Guyana and T&T's food security partnership
NOW, finally, Trinidad & Tobago and Guyana have agreed to a partnership arrangement for the creation of a 'Food Security Facility' (FSF) with hopes of stimulating agricultural and livestock production; reducing dependence on foreign food imports and stimulating, regionally, the drive for food security in the 15-member Caribbean Community (Caricom).
This bit of good news for farming communities, commercial sectors as well as consumers with a passion for Caribbean commodities, came last Monday from Trinidad & Tobago's new finance minister, Larry Howai, while presenting the 2013 national budget — his first ever.
For starters, it is useful to recall that back in 1974 — a year after hosting the inauguration of Caricom at Chaguaramas — then prime minister Dr Eric Williams, in sharing his ideas for practical approaches to deepen economic integration, had offered his perspectives on the establishment of a Caribbean Food Facility (CFC) as a project for regional production and marketing of what we generally eat and drink, with involvement of the public and private sectors.
With lack of creative imagination and sustained cooperation the CFC project was to suffer the fate of other good ideas that subsequently surfaced in Caricom. It is, of course, better to move forward rather than harp on past failures.
Hence, the hope that the governments in Guyana and T&T would move with passionate determination to make a reality of the now officially disclosed initiative for a 'Food Security Facility'.
Before full membership access in 1999 by Haiti, with its estimated eight million population, concerns were frequently expressed by governments, from Jamaica in the northern sub-region to Guyana on the South American mainland, about the annual outflows from the Caricom group of hundreds of millions in foreign exchange to pay for food imports.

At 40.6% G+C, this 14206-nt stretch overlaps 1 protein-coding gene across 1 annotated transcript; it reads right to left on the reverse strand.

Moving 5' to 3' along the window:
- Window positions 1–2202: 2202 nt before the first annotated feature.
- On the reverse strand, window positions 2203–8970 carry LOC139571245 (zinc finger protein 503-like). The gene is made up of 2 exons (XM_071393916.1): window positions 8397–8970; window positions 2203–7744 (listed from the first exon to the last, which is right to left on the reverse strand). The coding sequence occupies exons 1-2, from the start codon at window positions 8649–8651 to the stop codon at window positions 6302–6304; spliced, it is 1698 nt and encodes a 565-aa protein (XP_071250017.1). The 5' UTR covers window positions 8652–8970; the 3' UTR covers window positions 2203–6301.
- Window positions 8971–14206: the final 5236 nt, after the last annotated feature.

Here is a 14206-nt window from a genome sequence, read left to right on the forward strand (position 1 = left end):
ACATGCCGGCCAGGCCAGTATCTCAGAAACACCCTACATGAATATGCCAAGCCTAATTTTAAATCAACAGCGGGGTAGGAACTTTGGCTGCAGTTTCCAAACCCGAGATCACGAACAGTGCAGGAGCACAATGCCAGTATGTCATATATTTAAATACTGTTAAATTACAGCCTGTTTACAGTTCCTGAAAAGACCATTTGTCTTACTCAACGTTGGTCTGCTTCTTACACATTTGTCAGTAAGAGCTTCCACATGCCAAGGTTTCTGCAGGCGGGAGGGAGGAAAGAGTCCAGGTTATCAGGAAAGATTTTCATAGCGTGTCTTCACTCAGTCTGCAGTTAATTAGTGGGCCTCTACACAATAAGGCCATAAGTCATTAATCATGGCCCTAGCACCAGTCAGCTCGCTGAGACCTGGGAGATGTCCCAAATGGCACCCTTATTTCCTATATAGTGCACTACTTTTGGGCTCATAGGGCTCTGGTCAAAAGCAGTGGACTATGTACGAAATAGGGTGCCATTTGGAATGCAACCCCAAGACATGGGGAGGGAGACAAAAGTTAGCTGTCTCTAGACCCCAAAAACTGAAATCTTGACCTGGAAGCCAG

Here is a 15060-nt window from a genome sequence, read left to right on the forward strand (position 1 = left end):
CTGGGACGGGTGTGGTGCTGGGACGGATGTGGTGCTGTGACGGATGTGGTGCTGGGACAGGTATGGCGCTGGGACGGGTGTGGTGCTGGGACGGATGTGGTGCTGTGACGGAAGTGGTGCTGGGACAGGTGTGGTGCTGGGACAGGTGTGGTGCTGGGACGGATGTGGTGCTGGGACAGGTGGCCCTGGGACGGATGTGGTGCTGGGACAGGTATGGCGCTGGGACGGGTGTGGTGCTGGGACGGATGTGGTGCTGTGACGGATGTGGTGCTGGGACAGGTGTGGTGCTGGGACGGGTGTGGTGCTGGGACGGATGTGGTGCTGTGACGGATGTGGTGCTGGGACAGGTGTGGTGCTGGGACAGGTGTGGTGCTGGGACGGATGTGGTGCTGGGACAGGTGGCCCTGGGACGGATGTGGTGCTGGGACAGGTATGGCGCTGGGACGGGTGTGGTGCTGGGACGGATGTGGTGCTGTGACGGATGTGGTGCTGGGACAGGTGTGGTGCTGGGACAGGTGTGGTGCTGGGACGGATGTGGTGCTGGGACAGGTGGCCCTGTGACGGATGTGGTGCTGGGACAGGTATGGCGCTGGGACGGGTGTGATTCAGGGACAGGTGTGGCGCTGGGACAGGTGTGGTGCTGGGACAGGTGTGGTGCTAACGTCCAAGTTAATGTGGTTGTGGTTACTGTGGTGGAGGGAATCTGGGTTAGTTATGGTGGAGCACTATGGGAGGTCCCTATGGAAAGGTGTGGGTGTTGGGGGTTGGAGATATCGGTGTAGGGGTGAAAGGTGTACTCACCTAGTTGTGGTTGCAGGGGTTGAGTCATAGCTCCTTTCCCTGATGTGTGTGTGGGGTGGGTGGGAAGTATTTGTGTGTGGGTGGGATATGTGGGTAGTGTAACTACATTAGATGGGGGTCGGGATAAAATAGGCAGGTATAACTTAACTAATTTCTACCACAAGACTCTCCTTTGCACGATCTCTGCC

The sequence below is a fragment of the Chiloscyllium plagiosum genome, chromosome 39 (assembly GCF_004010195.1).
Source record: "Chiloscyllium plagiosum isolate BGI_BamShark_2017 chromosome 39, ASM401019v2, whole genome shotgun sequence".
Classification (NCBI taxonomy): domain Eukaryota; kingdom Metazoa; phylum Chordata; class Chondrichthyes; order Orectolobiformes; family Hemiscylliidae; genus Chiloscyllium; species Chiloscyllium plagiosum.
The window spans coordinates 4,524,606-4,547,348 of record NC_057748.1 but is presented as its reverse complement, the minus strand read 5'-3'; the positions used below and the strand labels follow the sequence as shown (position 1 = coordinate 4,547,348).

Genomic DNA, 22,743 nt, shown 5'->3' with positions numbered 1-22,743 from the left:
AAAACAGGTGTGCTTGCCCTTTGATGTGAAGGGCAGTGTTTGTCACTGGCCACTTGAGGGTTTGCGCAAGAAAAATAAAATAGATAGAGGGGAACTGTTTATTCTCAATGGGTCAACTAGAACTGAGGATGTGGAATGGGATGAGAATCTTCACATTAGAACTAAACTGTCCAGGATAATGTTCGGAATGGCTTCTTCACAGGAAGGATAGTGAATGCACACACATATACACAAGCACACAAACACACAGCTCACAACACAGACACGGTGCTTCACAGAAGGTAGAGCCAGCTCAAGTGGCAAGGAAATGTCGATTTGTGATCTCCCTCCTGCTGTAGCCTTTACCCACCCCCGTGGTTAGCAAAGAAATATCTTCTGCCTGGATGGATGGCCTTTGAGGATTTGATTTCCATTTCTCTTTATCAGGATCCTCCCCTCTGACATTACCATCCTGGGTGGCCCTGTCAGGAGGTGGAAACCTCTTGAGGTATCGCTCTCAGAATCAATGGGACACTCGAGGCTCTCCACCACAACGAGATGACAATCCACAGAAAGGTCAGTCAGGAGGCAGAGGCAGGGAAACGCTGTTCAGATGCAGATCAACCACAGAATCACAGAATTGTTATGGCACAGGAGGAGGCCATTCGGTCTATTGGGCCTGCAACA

Annual US$4b drain
Today, with Haiti currently preparing to host for the first time in July next year, an annual CARICOM Summit, governments of the 37-year-old regional economic integration movement of over 16 million (at least half Haitians), are continuing with lamentaions over the annual expenditures of approximately US $4 billion to pay for food imports (excluding Haiti's).
Worse, as noted by the Community's Secretary General, Erwin LaRocque, when addressing a "Caribbean Week of Agriculture" event a year ago this month, "processed products" account for almost half of the imported food bill.
In his presentation of T&T's 2013 budget, finance minister Howai, who has a stout private sector profile, announced that with growing shortages in suitable land for agricultural diversification to meet current and future needs, the governments in Port-of-Spain and Georgetown had agreed to the expansion of agricultural production in Guyana as a key feature of the Food Security Facility.
It would be based on structured commercial relationships with the establishment of the Food Security Facility as a core feature.
The 'Jagdeo Initiative'
Guyana's reputation as a huge country with much agricultural land and water resources has often been identified as a major partner for such an integrated regional project to arrest the current annual outflow of billions of dollars in foreign exchange to pay for food imports.
That assessment had resulted in a Community Heads of Government agreement to launch in 2005 what came to be known as the "Jagdeo Initiative", named after then President Bharrat Jagdeo. But by last month, the former Guyanese Head of State was himself lamenting the disappointingly slow responses by member governments to push forward identified initiatives for agricultural transformation.
In delivering the feature address at a regional agricultural conference in Guyana, Jagdeo said that if Caricom leaders had a sense of urgency when "we launched the initiative" then, "it is even greater today; because the world is going through the worst recession since the 1930s that is causing problems and trends in the Caribbean as well that we cannot ignore."
If the governments in Port-of-Spain and Georgetown should rewind to Dr Williams' concept and commitment to the short-lived Caribbean Food Corporation they may be better armed to avoid the problems experienced in the launching of the coming Food Security Facility.
Indeed, in some respects there have been some quite positive developments to accompany the earlier launched "Jagdeo Initiative" for the expansion and transformation of the region's vital agriculture sector.
Perhaps most relevant would be the ''Regional Policy for Food and Nutrition Security" as evolved in 2010 and now said to be receiving "focused attention" by the Caricom Secretariat and relevant standing ministerial councils, including COTED (Council for Trade and Economic Development).